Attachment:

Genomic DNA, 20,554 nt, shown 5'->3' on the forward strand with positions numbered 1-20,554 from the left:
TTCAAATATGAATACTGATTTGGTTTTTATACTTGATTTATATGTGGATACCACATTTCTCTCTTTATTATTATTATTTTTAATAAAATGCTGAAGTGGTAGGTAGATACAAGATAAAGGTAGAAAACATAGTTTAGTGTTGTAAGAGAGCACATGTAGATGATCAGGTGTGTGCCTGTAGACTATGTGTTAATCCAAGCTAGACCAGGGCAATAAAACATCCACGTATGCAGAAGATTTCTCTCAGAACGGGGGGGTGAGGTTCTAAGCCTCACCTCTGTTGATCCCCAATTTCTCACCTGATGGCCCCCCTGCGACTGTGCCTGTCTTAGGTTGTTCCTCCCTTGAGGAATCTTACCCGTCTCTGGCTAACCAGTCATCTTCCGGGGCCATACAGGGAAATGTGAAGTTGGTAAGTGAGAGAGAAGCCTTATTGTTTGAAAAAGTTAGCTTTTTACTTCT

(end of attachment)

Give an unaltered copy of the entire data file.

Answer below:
Genomic DNA, 20,554 nt, shown 5'->3' on the forward strand with positions numbered 1-20,554 from the left:
TTCAAATATGAATACTGATTTGGTTTTTATACTTGATTTATATGTGGATACCACATTTCTCTCTTTATTATTATTATTTTTAATAAAATGCTGAAGTGGTAGGTAGATACAAGATAAAGGTAGAAAACATAGTTTAGTGTTGTAAGAGAGCACATGTAGATGATCAGGTGTGTGCCTGTAGACTATGTGTTAATCCAAGCTAGACCAGGGCAATAAAACATCCACGTATGCAGAAGATTTCTCTCAGAACGGGGGGGTGAGGTTCTAAGCCTCACCTCTGTTGATCCCCAATTTCTCACCTGATGGCCCCCCTGCGACTGTGCCTGTCTTAGGTTGTTCCTCCCTTGAGGAATCTTACCCGTCTCTGGCTAACCAGTCATCTTCCGGGGCCATACAGGGAAATGTGAAGTTGGTAAGTGAGAGAGAAGCCTTATTGTTTGAAAAAGTTAGCTTTTTACTTCT